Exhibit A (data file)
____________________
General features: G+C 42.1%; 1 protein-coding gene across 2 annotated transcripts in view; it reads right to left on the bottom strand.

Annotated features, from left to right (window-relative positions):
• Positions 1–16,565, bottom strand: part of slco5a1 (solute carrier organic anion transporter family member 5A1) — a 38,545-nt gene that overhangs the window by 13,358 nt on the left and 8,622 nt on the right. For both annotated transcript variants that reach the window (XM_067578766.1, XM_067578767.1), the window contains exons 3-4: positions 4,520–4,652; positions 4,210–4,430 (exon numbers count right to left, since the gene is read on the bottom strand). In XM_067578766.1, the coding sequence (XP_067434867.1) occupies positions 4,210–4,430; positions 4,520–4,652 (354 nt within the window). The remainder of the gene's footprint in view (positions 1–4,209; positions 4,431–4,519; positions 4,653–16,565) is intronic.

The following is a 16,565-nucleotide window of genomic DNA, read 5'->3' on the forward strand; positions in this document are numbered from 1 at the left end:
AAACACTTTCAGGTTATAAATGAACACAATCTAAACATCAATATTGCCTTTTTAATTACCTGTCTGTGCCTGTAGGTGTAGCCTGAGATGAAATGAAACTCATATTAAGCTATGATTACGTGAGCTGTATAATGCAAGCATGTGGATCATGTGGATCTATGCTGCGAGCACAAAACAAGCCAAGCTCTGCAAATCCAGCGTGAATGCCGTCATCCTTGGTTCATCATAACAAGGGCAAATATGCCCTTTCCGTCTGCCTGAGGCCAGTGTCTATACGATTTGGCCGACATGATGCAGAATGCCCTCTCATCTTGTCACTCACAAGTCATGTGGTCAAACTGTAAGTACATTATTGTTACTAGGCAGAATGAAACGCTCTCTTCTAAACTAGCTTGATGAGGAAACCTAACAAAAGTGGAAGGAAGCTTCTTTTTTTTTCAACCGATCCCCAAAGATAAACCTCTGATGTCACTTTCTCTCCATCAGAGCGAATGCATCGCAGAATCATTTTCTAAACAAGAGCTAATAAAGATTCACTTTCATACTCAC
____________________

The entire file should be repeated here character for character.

General features: G+C 42.1%; 1 protein-coding gene across 2 annotated transcripts in view; it reads right to left on the bottom strand.

Annotated features, from left to right (window-relative positions):
• Positions 1–16,565, bottom strand: part of slco5a1 (solute carrier organic anion transporter family member 5A1) — a 38,545-nt gene that overhangs the window by 13,358 nt on the left and 8,622 nt on the right. For both annotated transcript variants that reach the window (XM_067578766.1, XM_067578767.1), the window contains exons 3-4: positions 4,520–4,652; positions 4,210–4,430 (exon numbers count right to left, since the gene is read on the bottom strand). In XM_067578766.1, the coding sequence (XP_067434867.1) occupies positions 4,210–4,430; positions 4,520–4,652 (354 nt within the window). The remainder of the gene's footprint in view (positions 1–4,209; positions 4,431–4,519; positions 4,653–16,565) is intronic.

The following is a 16,565-nucleotide window of genomic DNA, read 5'->3' on the forward strand; positions in this document are numbered from 1 at the left end:
AAACACTTTCAGGTTATAAATGAACACAATCTAAACATCAATATTGCCTTTTTAATTACCTGTCTGTGCCTGTAGGTGTAGCCTGAGATGAAATGAAACTCATATTAAGCTATGATTACGTGAGCTGTATAATGCAAGCATGTGGATCATGTGGATCTATGCTGCGAGCACAAAACAAGCCAAGCTCTGCAAATCCAGCGTGAATGCCGTCATCCTTGGTTCATCATAACAAGGGCAAATATGCCCTTTCCGTCTGCCTGAGGCCAGTGTCTATACGATTTGGCCGACATGATGCAGAATGCCCTCTCATCTTGTCACTCACAAGTCATGTGGTCAAACTGTAAGTACATTATTGTTACTAGGCAGAATGAAACGCTCTCTTCTAAACTAGCTTGATGAGGAAACCTAACAAAAGTGGAAGGAAGCTTCTTTTTTTTTCAACCGATCCCCAAAGATAAACCTCTGATGTCACTTTCTCTCCATCAGAGCGAATGCATCGCAGAATCATTTTCTAAACAAGAGCTAATAAAGATTCACTTTCATACTCAC